12 Easy Mistakes You May Be Making with Italian Irregular Nouns

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This post originally appeared on The Iceberg Project – check it out here

We’ve all been there. You start feeling confident with your Italian, and you are proud of the progress you’ve made, until you stumble upon an irregular noun. Perhaps you use the wrong “gender” or forget that in the plural it doesn’t follow the regular rules, in either case, it is frustrating! The good news though is that these are easy mistakes to overcome. With a little repetition and memorization, you’ll never say it was “la problema” again!

1.) il problema / i problemi
Did you catch that in the introduction? One easy mistake to make is to forget that “problema” is masculine and takes the masculine article “il.” In the plural, the “a” turns to an “i” instead of an “e,” making it i problemi.

2.) Il tema /i temi
Just like “il problema,” “il tema” (the theme) is masculine and follows masculine rules in the plural form.

3.) la mano / le mani
I find it is easy to remember this one by remembering the expression, “give me a hand.” Practice saying “dammi una mano” enough and “una mano” will stick!

4.) il paio / le paia
“The pair” in Italian is a tricky combination. Starting off masculine singular, in the plural it becomes “le” and ends in “a.”

5.) il riso / le risa
Similar to “the pair(s),” the laugh or laughter also has irregular endings.

6.) l’uovo / le uova
Noticing a pattern? “The egg” ends in “o”, but “the eggs” uses “le” with an “a” ending.

7.) il braccio / le braccia
“The arm” and “the arms” also follow the pattern of “laugh” and “egg.”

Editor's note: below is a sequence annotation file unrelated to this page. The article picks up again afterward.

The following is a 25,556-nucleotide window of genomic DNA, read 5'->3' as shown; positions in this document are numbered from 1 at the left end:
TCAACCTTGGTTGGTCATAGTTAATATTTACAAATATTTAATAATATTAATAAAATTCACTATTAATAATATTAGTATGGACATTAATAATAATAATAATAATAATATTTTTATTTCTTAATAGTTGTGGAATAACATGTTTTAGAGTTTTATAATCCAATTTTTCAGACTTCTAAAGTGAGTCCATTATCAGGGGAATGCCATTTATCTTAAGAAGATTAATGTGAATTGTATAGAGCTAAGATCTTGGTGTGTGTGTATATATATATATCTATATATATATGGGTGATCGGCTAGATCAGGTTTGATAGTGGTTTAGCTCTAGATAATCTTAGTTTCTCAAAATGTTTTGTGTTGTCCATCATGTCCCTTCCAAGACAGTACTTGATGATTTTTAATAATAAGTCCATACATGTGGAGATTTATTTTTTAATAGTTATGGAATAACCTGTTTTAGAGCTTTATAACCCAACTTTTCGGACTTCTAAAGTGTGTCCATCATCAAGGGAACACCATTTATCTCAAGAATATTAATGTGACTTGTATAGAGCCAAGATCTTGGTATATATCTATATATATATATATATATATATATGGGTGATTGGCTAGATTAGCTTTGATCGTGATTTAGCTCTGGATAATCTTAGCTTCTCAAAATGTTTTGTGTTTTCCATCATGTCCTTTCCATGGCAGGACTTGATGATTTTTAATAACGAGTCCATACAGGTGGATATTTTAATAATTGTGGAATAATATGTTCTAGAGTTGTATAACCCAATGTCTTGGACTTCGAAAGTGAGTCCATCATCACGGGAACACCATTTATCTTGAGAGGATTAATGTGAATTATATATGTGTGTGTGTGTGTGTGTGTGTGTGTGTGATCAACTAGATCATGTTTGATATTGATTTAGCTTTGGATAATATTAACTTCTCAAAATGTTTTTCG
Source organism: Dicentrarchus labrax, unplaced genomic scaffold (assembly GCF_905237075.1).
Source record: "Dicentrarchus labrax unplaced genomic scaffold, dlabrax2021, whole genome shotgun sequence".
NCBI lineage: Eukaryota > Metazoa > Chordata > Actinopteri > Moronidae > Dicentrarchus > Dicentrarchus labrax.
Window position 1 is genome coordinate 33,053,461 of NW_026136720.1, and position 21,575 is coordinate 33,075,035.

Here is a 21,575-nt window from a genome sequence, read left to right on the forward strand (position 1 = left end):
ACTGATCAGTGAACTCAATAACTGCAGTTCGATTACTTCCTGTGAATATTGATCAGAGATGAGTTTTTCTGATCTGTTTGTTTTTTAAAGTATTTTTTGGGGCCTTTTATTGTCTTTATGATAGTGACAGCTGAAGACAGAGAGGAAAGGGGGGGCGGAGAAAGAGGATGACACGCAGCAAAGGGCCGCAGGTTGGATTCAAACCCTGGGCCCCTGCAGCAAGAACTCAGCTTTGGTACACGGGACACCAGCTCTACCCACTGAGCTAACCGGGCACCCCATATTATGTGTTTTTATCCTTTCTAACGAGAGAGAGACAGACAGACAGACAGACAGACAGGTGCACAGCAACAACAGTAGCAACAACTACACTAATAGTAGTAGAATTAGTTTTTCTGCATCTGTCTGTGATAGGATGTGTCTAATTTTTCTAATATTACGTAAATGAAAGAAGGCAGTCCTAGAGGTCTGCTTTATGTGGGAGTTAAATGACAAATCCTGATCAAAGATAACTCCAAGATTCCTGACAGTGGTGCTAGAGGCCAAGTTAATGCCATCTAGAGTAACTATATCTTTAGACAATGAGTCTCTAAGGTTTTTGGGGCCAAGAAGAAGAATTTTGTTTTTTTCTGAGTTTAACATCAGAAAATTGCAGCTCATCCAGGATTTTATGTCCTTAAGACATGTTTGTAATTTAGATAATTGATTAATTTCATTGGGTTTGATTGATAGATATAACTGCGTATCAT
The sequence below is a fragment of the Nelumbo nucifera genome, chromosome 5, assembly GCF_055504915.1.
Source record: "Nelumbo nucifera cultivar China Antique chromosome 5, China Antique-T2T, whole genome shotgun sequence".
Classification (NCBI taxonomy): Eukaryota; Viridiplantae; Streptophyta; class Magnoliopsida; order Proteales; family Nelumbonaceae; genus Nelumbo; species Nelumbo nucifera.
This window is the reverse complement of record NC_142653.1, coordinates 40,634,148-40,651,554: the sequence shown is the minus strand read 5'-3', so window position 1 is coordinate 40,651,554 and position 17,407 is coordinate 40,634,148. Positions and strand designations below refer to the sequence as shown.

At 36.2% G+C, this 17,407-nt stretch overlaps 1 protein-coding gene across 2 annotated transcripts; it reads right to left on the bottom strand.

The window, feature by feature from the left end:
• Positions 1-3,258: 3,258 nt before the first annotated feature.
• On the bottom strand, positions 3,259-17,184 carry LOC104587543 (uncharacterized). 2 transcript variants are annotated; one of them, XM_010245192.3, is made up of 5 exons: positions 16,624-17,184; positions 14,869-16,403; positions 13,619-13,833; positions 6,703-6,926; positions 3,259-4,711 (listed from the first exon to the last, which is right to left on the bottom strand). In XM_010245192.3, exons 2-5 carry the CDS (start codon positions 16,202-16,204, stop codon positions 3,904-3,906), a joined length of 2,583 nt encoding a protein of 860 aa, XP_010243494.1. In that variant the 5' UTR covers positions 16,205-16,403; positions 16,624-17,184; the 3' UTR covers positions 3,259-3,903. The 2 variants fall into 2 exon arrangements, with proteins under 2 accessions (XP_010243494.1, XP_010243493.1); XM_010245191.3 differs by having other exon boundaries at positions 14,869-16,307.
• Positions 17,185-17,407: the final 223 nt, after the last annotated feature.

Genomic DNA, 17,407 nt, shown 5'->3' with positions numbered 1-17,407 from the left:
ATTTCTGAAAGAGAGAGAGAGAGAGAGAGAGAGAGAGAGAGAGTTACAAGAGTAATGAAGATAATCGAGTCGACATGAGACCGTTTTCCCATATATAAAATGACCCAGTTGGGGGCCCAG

8.) il dito / le dita
“The finger” is singular masculine, but “the fingers” are feminine plural with the singular ending “a.”

9.) il labbro / le labbra
“The lip” and “the lips” are using the same pattern we’ve seen before.

10.) il lenzuolo / le lenzuola
This is my favorite example of masculine single changing to plural feminine with a singular ending. I remember this one by repeating it often and making a mental note of all the other nouns that follow suit.

11.) il muro / i muri / le mura
The simple word “muro” actually changes meanings as it changes endings. “Il muro” is a wall, “i muri” are walls within a home, but “le mura” are walls surrounding a city, like the ones that circle many Italian towns.

12.) il ginocchio / le ginocchia
Like many other words on this list, the masculine singular “il ginocchio” becomes plural feminine with a singular ending: “le ginocchia.”

Have you encountered any other tricky nouns? How do you memorize them in their irregular forms?

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